On March 8, 2015, our group went to Dachau Concentration Camp. This camp was the first of the Nazi Concentration camps opened in Germany in 1933. The purpose of this camp was to hold political prisoners to be used for forced labor. It was clear that the concentration camp was divided into two parts, the camp area and the crematorium. In the past, the camp area had a large open area where the prisoners lined up for attendance before the work day and then again in the evening. The tour guide explained that this was not only for attendance, but also to examine the prisoners to see which of them had made it through this hectic day. Most of the tasks were to build up a pile of rocks and then break down the pile of rocks each day. The original camp consisted of 32 barracks, but today there was only one barrack left standing. A simple ground framework marked the other barracks with numbers on them and there was also barracks for the clergy who were imprisoned for opposing the Nazi regime.

When we first entered the camp, it was relatively empty, which was not normal. The tour guide explained that many of the German school children are brought there to witness the past of their country. Also another surprising thing was that the sign from the door that used to read, “Arbeit macht frei”, or “Work will make you free.” I was very disappointed to hear this because it was an original part of the camp’s history that was stolen. The tour guide thought perhaps it was part of a Halloween prank. However, I felt it was important for our group to visit even more because none of us know just how long that these historical sites will last, so the pictures all guests take and their memories of the sites are incredibly important in my opinion. The sign reflected and supported Nazi propaganda that the prisoners’ work would in fact lead to their release. However, this was not the case and the forced labor was being used as torture.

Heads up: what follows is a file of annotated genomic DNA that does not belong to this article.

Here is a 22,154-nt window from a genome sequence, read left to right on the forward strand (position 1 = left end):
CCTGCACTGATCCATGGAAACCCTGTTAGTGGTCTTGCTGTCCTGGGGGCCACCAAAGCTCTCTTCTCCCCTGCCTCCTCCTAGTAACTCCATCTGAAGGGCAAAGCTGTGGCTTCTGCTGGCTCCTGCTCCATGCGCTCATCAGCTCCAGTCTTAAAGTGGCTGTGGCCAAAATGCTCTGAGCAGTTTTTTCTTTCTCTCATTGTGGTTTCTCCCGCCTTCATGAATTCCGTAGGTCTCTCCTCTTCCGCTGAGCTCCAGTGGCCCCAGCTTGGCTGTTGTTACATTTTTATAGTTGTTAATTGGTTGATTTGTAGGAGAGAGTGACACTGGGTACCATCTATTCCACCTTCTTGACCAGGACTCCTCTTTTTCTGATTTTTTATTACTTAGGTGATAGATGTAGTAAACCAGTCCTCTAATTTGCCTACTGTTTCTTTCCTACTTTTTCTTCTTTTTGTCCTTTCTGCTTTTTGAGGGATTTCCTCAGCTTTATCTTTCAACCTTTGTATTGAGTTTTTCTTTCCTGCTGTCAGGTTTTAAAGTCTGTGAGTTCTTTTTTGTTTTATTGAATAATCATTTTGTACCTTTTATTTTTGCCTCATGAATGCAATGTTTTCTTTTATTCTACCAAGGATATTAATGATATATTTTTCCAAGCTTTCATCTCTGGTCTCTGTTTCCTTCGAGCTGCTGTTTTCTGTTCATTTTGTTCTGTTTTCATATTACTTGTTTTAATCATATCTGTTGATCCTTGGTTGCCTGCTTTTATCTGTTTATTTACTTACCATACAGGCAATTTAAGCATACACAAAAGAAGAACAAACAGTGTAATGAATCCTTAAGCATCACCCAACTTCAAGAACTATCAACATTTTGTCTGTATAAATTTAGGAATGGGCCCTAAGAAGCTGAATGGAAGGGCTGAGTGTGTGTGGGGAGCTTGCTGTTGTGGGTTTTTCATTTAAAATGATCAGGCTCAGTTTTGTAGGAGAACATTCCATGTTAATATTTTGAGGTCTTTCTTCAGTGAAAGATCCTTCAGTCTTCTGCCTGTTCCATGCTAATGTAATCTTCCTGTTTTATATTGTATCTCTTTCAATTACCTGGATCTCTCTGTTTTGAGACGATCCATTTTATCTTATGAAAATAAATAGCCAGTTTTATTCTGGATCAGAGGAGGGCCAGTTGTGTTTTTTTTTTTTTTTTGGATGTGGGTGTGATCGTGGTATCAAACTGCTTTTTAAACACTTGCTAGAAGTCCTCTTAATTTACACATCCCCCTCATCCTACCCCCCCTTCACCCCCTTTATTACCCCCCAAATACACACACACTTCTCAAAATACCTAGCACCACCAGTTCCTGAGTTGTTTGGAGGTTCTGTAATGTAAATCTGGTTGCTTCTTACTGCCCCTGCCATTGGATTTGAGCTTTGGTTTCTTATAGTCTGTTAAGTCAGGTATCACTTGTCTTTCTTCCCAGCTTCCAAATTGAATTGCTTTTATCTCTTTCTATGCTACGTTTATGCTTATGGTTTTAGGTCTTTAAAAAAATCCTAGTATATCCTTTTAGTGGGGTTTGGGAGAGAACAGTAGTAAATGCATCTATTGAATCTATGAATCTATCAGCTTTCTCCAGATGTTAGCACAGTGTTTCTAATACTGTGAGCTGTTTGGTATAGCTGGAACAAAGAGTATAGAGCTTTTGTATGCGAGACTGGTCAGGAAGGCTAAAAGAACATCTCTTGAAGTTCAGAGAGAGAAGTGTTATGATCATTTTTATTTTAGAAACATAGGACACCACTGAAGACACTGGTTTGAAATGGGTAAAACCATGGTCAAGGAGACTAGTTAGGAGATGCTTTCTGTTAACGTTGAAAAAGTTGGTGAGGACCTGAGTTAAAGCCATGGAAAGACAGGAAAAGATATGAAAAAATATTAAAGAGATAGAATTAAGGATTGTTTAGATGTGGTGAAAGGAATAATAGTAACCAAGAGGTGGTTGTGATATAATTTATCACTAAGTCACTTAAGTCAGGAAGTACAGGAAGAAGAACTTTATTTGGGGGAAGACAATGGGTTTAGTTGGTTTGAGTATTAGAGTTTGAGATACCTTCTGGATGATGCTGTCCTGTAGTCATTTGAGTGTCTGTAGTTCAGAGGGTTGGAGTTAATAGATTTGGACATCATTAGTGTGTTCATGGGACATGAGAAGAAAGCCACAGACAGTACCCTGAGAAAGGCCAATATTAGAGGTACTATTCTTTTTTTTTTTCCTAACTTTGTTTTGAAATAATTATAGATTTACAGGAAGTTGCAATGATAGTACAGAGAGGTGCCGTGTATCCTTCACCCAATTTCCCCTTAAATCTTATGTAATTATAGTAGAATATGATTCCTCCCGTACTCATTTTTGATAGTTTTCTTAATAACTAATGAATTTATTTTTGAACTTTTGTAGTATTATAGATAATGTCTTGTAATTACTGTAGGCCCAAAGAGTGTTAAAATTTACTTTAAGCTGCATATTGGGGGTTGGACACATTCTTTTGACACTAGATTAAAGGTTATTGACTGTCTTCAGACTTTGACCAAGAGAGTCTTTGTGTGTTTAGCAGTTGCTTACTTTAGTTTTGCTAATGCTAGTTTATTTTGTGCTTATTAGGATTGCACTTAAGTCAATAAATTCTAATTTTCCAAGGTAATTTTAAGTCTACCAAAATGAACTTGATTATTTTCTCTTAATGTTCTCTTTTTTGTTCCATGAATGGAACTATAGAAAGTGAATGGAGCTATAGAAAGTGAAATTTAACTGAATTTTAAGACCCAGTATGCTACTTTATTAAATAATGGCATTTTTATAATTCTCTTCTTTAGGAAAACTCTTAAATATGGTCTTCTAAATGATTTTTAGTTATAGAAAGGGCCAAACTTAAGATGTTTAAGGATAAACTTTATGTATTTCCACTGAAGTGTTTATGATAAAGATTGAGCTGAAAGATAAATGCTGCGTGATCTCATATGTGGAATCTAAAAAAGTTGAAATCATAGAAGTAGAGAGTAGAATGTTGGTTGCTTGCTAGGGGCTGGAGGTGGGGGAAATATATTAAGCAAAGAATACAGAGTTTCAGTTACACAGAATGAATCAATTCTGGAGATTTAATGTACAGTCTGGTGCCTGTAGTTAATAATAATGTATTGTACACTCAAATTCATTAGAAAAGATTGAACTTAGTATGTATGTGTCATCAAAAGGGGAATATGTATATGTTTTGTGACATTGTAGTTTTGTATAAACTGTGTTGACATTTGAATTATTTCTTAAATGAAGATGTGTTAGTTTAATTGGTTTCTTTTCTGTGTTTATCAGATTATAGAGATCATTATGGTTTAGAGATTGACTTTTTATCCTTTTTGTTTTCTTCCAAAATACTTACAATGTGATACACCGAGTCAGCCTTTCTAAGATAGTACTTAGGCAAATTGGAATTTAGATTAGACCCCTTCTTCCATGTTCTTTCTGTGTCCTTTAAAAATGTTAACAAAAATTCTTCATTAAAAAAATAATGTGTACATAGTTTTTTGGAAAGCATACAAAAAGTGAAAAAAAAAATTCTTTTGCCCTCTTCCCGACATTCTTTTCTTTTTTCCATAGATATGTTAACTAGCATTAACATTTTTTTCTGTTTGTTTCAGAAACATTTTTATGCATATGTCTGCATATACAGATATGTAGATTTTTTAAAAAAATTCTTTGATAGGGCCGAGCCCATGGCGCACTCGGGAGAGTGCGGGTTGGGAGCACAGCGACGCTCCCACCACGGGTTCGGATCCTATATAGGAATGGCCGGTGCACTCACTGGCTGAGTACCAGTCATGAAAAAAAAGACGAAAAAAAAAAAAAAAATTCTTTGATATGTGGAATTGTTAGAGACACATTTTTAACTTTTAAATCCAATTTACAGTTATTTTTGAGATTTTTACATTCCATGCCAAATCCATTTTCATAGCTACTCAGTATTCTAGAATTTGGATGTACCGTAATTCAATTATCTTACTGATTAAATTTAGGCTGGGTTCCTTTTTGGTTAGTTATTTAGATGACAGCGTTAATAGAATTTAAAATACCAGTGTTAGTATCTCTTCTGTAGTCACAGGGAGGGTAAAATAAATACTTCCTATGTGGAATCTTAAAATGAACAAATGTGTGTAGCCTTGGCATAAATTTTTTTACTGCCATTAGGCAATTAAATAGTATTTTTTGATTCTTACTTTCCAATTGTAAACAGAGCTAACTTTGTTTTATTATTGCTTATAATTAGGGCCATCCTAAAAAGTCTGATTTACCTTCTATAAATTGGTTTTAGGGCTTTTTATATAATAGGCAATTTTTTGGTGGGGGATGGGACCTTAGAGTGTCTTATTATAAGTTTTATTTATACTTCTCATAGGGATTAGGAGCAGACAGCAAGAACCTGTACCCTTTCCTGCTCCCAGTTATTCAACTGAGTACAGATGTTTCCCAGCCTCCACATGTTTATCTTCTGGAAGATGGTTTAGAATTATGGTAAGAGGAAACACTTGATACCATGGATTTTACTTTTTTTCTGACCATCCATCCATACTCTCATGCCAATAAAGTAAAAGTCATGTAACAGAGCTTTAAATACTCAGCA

While inside the remaining barrack, our tour guide explained to use the classification system of the prisoners. It was broken down by the nature of the crime for which each prisoner was accused. For example, political prisoners who were arrested by the Gestapo wore a red badge. The tour guide also informed us that no mass killings were done at Dachau, but that the crematorium was built to do just that. We were able to walk through the rooms just as though the prisoners, if they had been subjected to such. It was very confining and completely believable if I had been imprisoned and not heard the rumors of what was to come from being detained at Dachau or any other concentration camp. One part that hit me really hard was the photos of the prisoners. Not only were the prisoners in a devastating state, but also none of the pictures had the prisoner’s names.



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